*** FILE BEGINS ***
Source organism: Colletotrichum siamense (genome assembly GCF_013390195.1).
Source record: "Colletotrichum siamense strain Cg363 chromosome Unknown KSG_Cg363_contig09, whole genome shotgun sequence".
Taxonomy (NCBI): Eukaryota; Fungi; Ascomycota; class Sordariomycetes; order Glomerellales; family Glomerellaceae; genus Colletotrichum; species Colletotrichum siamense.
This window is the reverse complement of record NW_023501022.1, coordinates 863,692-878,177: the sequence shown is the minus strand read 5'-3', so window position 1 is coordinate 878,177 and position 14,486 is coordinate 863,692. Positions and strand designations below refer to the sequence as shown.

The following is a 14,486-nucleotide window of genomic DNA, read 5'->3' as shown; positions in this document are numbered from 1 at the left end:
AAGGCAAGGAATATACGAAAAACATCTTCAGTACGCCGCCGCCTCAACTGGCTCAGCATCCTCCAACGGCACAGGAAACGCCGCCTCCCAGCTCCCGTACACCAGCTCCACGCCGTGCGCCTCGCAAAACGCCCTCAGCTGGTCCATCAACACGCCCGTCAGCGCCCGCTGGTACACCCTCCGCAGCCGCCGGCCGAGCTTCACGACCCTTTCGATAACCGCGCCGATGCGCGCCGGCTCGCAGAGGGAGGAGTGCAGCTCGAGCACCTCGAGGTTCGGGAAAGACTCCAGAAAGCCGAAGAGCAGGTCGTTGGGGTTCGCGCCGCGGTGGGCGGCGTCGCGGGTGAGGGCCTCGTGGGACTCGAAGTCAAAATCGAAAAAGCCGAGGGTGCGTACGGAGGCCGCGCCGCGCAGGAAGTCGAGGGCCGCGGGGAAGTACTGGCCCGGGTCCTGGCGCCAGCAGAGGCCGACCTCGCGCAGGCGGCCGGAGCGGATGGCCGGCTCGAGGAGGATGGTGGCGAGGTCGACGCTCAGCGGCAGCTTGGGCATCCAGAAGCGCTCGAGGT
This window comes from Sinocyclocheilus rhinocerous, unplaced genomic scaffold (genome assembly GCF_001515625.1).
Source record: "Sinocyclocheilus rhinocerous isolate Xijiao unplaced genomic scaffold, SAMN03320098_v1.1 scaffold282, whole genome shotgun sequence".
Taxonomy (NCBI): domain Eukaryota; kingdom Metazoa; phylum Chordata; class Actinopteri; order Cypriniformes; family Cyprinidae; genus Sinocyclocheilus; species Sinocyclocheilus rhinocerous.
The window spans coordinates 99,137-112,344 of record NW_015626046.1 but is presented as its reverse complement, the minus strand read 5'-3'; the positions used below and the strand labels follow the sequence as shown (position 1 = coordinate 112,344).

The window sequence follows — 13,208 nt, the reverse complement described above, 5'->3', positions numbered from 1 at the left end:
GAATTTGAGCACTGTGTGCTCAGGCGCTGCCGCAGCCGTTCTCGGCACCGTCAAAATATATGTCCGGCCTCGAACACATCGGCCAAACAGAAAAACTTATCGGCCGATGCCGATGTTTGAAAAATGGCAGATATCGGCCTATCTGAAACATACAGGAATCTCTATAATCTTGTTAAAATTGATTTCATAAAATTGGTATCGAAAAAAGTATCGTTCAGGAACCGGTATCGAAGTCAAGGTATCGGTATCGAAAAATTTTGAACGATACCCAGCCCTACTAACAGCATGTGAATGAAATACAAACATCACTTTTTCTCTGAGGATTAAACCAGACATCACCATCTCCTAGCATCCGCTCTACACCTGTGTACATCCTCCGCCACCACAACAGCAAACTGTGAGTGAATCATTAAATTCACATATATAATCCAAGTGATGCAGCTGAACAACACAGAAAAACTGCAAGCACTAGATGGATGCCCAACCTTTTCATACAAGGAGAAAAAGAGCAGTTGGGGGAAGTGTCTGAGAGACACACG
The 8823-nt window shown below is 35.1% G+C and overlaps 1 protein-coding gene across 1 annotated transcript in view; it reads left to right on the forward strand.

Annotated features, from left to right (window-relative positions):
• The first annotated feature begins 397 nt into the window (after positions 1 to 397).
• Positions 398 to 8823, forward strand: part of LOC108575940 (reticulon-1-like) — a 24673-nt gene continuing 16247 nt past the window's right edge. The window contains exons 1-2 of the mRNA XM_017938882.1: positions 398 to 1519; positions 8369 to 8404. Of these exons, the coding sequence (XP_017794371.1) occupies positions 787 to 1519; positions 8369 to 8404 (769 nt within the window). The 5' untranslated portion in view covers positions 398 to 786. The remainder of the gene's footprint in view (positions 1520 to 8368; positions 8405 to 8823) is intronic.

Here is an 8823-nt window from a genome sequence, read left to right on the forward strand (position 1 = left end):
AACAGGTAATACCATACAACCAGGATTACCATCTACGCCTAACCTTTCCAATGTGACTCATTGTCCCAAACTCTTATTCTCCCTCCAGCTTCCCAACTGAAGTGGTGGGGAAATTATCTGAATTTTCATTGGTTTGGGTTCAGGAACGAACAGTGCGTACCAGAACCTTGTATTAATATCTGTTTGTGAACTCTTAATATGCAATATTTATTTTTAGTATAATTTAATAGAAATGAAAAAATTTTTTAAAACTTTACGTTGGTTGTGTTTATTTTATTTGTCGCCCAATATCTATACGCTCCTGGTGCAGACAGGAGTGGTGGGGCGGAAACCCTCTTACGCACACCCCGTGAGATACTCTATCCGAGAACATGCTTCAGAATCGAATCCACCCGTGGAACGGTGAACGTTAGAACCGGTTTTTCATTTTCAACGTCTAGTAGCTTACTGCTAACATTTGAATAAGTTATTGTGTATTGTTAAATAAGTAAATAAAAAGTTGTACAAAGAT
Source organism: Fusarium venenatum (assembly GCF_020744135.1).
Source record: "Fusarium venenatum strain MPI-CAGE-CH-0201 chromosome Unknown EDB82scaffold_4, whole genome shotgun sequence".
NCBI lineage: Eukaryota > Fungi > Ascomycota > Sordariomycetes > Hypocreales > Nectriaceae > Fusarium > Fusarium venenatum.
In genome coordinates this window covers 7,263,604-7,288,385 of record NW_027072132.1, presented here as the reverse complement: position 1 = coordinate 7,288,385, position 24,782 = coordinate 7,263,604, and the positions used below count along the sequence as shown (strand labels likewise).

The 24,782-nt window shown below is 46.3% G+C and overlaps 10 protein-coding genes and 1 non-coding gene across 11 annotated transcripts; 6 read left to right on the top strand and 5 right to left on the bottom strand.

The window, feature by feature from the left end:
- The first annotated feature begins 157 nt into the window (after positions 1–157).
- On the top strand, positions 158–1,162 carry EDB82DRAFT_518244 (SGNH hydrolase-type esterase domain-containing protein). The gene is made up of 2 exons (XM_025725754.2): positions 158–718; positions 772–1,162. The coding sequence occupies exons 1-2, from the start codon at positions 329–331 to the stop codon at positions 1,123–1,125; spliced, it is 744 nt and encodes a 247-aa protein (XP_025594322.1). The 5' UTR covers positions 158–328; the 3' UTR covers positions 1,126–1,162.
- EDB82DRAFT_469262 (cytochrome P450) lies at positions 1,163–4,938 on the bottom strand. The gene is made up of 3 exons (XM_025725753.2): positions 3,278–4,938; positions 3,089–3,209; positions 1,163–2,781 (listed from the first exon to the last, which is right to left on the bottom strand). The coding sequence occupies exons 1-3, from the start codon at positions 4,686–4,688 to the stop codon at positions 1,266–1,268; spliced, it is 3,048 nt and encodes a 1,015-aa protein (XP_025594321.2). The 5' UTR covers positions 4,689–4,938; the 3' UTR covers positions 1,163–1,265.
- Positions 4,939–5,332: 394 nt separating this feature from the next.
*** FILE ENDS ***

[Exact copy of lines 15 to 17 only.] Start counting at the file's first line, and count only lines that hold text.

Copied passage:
• The first annotated feature begins 397 nt into the window (after positions 1 to 397).
• Positions 398 to 8823, forward strand: part of LOC108575940 (reticulon-1-like) — a 24673-nt gene continuing 16247 nt past the window's right edge. The window contains exons 1-2 of the mRNA XM_017938882.1: positions 398 to 1519; positions 8369 to 8404. Of these exons, the coding sequence (XP_017794371.1) occupies positions 787 to 1519; positions 8369 to 8404 (769 nt within the window). The 5' untranslated portion in view covers positions 398 to 786. The remainder of the gene's footprint in view (positions 1520 to 8368; positions 8405 to 8823) is intronic.

Here is an 8823-nt window from a genome sequence, read left to right on the forward strand (position 1 = left end):